# Sample Efficient Distribution Testing Using Centralized or Distributed Computation

Date: April 28, 2022
Time: 4:00 pm
Room: DBH 4011
Speaker: Themis Gouleakis
(NUS)
Abstract:

In the first part of the talk, we study the problem of testing discrete distributions with a focus on the high probability regime. Specifically, given samples from one or more discrete distributions, a property $\mathcal{P}$, and parameters $0< \eps, \delta <1$, we want to distinguish with probability at least $1-\delta$ whether these distributions satisfy $\mathcal{P}$ or are $\eps$-far from $\mathcal{P}$ in total variation distance. Most prior work in distribution testing studied the constant confidence case (corresponding to $\delta = \Omega(1)$), and provided sample-optimal testers for a range of properties. While one can always boost the confidence probability of any such tester by black-box amplification, this generic boosting method typically leads to sub-optimal sample bounds.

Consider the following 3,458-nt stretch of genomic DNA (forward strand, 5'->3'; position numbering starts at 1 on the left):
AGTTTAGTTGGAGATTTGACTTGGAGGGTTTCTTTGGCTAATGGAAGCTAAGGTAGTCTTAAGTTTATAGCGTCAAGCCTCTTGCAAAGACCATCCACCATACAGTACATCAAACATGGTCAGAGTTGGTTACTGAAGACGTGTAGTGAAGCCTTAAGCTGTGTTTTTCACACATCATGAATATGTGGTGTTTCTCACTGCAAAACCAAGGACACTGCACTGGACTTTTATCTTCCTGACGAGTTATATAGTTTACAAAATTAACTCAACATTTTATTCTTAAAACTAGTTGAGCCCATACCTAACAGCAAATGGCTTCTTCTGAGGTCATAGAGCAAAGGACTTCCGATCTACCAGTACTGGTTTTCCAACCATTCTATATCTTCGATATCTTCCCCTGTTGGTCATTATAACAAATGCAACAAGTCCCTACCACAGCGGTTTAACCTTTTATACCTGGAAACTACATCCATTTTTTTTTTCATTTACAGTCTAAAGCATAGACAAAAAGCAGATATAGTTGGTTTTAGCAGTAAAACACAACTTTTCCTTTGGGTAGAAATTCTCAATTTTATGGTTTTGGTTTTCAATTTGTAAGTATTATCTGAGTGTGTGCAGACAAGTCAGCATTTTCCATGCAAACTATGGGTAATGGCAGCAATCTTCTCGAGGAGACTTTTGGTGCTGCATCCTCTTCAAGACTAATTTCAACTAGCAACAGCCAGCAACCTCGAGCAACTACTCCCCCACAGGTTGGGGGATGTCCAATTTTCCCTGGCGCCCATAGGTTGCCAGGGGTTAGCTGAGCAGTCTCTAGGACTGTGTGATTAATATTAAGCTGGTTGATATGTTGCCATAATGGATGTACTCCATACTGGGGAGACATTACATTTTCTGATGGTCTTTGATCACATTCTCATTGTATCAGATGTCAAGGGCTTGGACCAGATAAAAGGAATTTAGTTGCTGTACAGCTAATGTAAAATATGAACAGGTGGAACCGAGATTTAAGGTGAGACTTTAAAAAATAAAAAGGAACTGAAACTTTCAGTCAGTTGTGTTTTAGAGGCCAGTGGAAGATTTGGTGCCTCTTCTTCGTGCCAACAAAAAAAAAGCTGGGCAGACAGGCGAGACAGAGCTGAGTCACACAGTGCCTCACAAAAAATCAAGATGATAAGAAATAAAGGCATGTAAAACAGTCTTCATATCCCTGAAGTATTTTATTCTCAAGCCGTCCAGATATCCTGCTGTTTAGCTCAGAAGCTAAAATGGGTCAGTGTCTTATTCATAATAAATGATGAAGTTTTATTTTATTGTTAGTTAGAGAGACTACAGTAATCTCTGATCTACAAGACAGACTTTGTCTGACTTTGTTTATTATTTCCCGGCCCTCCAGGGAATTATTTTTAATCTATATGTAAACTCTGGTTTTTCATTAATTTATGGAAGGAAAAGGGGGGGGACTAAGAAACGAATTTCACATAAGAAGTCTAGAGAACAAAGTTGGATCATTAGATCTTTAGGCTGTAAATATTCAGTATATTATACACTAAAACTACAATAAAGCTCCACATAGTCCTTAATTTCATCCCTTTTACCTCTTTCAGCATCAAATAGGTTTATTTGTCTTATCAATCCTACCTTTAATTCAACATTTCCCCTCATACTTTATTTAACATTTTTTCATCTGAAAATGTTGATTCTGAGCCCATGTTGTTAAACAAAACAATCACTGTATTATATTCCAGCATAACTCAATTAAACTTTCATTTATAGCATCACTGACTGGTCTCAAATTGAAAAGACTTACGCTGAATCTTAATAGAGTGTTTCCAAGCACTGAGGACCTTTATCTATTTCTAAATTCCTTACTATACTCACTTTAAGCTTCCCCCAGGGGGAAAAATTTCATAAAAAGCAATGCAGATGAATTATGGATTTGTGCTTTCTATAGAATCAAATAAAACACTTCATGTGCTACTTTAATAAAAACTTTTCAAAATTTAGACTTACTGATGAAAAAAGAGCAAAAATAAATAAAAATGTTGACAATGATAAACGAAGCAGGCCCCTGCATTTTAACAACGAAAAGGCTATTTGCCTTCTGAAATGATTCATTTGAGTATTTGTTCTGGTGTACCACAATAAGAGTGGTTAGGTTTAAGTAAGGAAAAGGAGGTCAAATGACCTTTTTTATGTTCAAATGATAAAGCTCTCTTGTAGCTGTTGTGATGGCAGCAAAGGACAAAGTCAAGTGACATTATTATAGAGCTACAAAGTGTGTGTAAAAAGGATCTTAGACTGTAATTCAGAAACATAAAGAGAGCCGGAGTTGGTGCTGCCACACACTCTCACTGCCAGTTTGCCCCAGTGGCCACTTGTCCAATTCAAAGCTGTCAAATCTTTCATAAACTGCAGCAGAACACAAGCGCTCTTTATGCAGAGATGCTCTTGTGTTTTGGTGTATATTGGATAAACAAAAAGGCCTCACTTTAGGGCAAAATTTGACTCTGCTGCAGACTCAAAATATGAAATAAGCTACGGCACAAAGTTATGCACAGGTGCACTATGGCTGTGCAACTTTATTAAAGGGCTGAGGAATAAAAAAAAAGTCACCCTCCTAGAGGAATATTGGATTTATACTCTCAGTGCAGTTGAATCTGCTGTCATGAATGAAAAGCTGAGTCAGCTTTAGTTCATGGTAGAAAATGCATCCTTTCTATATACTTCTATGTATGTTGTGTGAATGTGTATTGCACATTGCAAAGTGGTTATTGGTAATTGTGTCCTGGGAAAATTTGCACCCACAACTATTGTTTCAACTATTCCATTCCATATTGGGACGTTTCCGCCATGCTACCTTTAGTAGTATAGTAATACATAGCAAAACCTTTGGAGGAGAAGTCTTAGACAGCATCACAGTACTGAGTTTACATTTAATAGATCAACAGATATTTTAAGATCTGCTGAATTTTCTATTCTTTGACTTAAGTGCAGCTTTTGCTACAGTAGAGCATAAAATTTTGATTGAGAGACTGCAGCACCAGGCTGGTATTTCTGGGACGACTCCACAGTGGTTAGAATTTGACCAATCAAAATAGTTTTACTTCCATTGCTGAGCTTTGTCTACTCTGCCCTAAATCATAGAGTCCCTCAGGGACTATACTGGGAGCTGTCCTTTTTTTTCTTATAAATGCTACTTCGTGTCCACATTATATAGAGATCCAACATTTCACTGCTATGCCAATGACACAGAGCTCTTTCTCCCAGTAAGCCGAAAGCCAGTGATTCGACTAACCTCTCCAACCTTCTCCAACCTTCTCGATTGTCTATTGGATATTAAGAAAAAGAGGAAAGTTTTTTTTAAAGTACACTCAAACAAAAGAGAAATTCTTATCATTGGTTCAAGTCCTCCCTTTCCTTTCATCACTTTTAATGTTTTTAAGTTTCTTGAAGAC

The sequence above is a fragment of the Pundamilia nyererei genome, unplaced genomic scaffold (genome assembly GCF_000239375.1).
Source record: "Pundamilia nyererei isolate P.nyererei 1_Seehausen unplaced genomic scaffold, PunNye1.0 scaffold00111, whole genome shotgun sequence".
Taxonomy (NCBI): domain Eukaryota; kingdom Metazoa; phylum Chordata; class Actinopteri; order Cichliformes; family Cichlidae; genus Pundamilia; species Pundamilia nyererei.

Here we study the following broad question: For a given property $\mathcal{P}$, can we characterize the sample complexity of testing $\mathcal{P}$ as a function of all relevant problem parameters, including the error probability $\delta$? As our main results,
we provide the first algorithms for uniformity, closeness and independence testing that are sample-optimal, within constant factors, as a function of all relevant parameters. Our techniques naturally extend to give optimal testers for related problems.

Apart from the classical centralized computation model, we will also talk about distribution testing in a distributed and a streaming model with communication and memory constraints respectively. More specifically, we consider the following computational models: (1) The {\em one-pass streaming model} where the goal is to minimize the sample complexity of the protocol subject to a memory constraint, and (2) A {\em distributed model} where the data samples reside at multiple machines and the goal is to minimize the communication cost of the protocol. In these models, we will provide efficient algorithms for uniformity/identity testing (goodness of fit) and closeness testing (two sample testing).

Moreover, we show nearly-tight lower bounds on (1) the sample complexity
of any one-pass streaming tester for uniformity, subject to the memory constraint,
and (2) the communication cost of any uniformity testing protocol,
in a restricted “one-pass” model of communication.